# Black holes regulate cool gas accretion in massive galaxies

### Cosmology

We adopted a Chabrier initial mass function (IMF)^{31} to estimate star formation rate and assumed cosmological parameters of *H*_{0} = 70 km s^{−1} Mpc^{−1}, *Ω*_{M} = 0.3, and *Ω*_{Λ} = 0.7.

### Sample selection

#### The BH sample

The sample for galaxies with directly measured BH masses is primarily from ref. ^{11}, which includes 91 central galaxies collected from refs. ^{19,20,21}. We excluded 18 sources with BH masses measured with reverberation mapping and kept only those measured with dynamical methods. We then added another 63 galaxies with measured BH masses from recent literature, which were matched with the group catalogue^{32} of nearby galaxies to select only central galaxies. We obtained the HI flux densities and masses of this sample by crossmatching with the nearby galaxy database, HyperLeda^{33}. Our final sample includes 69 central galaxies with 41 from ref. ^{11} and the remaining from the compilation of recent literature. In Extended Data Table 3, we list the basic properties of our BH sample.

#### The galaxy sample

The sample for galaxies with HI measurements and indirect BH mass measurements are from the extended GALEX Arecibo SDSS Survey (xGASS; ref. ^{34}) and HI-MaNGA programme^{35,36}, which include HI observations towards a representative sample of about 1,200 and 6,000 galaxies with 10^{9}*M*_{⊙} < *M*_{⋆} < 10^{11.5}*M*_{⊙}, respectively. The depth of the survey also allows for stringent constraints on the upper limits for the HI non-detections, enabling a comprehensive assessment of *f*_{HI} for the entire sample. We limited the redshift z < 0.035 to ensure high HI-detection rates even at the highest stellar masses and BH masses. We selected only group central galaxies, which include at least one satellite galaxy in their groups, based on the crossmatch with the group catalogue^{37,38,39}. Isolated central galaxies lacking any satellites in their groups are discarded because they may have probably suffered from additional environmental effects^{40}. We derived the BH masses for the xGASS and HI-MaNGA samples with their velocity dispersion^{21} from SDSS DR17^{37} (*σ*_{SDSS}, and we require *σ*_{SDSS} ≥ 70 km s^{−1}):

$$\log \left(\frac{{M}_{{\rm{BH}}}}{{M}_{\odot }}\right)=(8.32\pm 0.04)+(5.35\pm 0.23)\log \left(\frac{{\sigma }_{{\rm{SDSS}}}}{200\,{\rm{km}}\,{{\rm{s}}}^{-1}}\right).$$

(1)

### Physical parameters of the BH and galaxy sample

#### Stellar masses

The stellar masses for the galaxy sample are taken from the MPA-JHU catalogue^{41,42}, which are derived from SED fitting based on SDSS data. For the BH sample, because most of them lack the same photometric coverage as the galaxy sample, we derive their stellar masses from their K-band luminosity and velocity dispersion-dependent K-band mass-to-light ratio following ref. ^{21}:

$${M}_{\star }/{L}_{{\rm{K}}}=0.1{\sigma }_{{\rm{e}}}^{0.45}.$$

(2)

As an accurate determination of *σ*_{e} is not available for all galaxies, we derived *σ*_{e} for the full BH sample from the tight correlation in ref. ^{21}:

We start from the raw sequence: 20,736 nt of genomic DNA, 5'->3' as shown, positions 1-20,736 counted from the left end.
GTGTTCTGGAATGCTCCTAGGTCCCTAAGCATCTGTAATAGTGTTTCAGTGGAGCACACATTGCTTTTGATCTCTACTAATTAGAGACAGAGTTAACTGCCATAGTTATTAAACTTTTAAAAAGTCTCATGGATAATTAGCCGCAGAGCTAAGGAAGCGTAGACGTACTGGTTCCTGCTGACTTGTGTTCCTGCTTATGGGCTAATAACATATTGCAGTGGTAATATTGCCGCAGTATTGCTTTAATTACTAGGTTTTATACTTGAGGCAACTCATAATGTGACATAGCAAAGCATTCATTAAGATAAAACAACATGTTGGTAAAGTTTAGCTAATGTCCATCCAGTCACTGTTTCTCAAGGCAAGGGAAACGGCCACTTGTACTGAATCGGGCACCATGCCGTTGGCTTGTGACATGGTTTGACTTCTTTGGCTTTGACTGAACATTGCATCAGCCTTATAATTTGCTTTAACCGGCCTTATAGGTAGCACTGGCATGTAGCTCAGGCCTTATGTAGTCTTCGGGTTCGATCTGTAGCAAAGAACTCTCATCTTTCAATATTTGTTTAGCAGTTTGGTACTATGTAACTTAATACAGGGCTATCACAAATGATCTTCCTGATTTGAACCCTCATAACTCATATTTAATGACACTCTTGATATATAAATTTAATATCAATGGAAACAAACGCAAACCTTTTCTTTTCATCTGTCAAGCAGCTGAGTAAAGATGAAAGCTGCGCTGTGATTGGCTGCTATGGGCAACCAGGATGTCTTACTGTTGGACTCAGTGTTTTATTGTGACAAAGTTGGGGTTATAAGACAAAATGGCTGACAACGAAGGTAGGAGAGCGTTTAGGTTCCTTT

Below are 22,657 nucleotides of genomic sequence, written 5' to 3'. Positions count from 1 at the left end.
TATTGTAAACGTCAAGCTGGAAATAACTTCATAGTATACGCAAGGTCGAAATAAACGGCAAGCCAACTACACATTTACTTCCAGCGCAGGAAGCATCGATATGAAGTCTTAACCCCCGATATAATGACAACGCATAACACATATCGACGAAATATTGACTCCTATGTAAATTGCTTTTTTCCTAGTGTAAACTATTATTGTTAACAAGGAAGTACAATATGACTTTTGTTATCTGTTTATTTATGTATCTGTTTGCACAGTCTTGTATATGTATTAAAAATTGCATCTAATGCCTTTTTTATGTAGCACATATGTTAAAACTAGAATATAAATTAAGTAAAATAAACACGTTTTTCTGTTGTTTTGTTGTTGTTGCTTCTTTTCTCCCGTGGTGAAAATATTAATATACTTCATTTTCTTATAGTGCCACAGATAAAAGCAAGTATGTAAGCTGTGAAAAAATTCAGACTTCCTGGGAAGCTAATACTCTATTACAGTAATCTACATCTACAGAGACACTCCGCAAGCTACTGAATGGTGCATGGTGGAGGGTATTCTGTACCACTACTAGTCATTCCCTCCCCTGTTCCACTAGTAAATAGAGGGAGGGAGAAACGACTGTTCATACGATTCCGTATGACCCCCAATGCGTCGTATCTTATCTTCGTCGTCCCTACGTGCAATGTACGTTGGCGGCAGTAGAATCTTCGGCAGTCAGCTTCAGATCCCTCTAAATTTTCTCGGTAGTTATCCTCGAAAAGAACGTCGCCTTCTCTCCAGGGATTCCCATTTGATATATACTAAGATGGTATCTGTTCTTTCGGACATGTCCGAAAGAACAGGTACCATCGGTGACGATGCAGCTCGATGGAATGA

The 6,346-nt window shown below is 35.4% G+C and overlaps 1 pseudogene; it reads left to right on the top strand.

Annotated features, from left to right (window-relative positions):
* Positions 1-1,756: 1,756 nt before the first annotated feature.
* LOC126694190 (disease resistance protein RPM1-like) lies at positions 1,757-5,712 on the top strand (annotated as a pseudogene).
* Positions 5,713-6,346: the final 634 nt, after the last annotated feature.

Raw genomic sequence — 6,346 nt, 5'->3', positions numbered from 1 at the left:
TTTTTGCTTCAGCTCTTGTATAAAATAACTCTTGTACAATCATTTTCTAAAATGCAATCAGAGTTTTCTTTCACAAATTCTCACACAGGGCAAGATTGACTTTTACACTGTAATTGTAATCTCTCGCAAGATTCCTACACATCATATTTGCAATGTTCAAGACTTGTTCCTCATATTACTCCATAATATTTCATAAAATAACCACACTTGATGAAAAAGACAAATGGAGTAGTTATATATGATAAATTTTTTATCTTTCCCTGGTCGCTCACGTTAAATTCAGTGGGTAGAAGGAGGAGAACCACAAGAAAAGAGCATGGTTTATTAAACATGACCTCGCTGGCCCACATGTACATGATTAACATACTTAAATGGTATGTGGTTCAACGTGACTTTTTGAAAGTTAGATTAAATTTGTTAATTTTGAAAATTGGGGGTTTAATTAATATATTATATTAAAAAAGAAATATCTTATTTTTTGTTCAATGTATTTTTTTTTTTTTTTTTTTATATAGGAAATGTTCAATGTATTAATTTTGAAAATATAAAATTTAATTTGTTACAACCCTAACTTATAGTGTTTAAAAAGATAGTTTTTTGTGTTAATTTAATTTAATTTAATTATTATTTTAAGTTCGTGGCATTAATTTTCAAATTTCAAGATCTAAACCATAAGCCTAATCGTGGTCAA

$$\begin{array}{l}\log \left(\frac{{\sigma }_{{\rm{e}}}}{{\rm{km}}}\,{{\rm{s}}}^{-1}\right)=(2.11\pm 0.01)+(0.71\pm 0.03)\log \left(\frac{{L}_{{\rm{K}}}}{1{0}^{11}{L}_{\odot }}\right)\\ \,\,\,\,\,\,\,+(-0.72\pm 0.05)\log \left(\frac{{R}_{{\rm{e}}}}{5\,{\rm{kpc}}}\right).\end{array}$$

(3)

To explore whether there are systematic differences between the two methods, we compare the stellar masses of the galaxy sample taken from the MPA-JHU catalogue and those derived from equation (2). A median mass difference 0.32 dex is found between the two methods (Extended Data Fig. 6), which may be attributed to the tilt from the fundamental plane beyond the mass-to-light ratio, for example, the dark matter component in the effective radius. We corrected these systematic mass differences for the BH sample to match that of the galaxy sample.

#### HI fraction and upper limits

The HI-detection limit depends not only on the sensitivity but also on the width of the HI line. To obtain more realistic upper limits, we first derived the expected HI line width for each HI non-detection. The width of the HI line indicates the circular velocity of the host galaxy, which should be proportional to the stellar masses. We explored this using the HI detections from the xGASS sample. Extended Data Fig. 1 shows the relation between *M*_{⋆} and the observed line width, as well as *M*_{⋆} and inclination-corrected line width. It indicates that the inclination-corrected line width is tightly correlated with *M*_{⋆}, which is further used to derive the expected line width for the HI non-detections. Combining the sensitivity of the HI observations and the expected line width, we derived the upper limits for all the HI non-detections in our BH and galaxy samples.

#### Morphology

For BH sample, the morphology indicator *T* is obtained from the HyperLEDA database^{33}. It can be a non-integer because for most objects the final *T* is averaged over various estimates available in the literature. For the galaxy sample, we classified them in to the early types and late types based on the Sérsic index (from NASA-Sloan Atlas catalogue; NSA: Blanton M.; http://www.nsatlas.org) larger or smaller than 2.

#### Star formation rates

The specific star formation rates (SSFR) of the galaxy sample are from the MPA-JHU catalogue based on ref. ^{42}. The SSFR for the BH sample is taken from the original reference.

#### Bulge masses

The bulge information is from refs. ^{43,44} for the BH sample and galaxy sample, respectively. More specifically, we calculate the bulge mass for the galaxy sample using r-band *B*/*T*.

#### Stellar mass surface density